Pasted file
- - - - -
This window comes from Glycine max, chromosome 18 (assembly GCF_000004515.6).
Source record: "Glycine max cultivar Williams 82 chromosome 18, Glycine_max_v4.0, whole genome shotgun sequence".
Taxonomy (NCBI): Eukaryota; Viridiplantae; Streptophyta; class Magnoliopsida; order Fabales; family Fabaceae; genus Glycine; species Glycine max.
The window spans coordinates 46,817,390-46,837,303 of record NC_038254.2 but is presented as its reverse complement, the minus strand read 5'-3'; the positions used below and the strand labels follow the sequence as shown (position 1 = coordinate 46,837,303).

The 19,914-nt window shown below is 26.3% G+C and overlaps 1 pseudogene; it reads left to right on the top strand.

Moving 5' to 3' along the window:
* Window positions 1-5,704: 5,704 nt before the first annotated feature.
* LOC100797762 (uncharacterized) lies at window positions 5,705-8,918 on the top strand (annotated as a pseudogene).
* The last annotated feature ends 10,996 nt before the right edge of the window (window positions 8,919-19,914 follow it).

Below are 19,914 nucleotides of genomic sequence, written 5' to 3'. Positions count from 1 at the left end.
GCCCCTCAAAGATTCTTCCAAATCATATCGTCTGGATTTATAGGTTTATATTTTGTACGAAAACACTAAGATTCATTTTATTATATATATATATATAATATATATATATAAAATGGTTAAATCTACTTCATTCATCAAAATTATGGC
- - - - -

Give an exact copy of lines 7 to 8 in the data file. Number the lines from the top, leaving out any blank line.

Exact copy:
* Window positions 1-5,704: 5,704 nt before the first annotated feature.
* LOC100797762 (uncharacterized) lies at window positions 5,705-8,918 on the top strand (annotated as a pseudogene).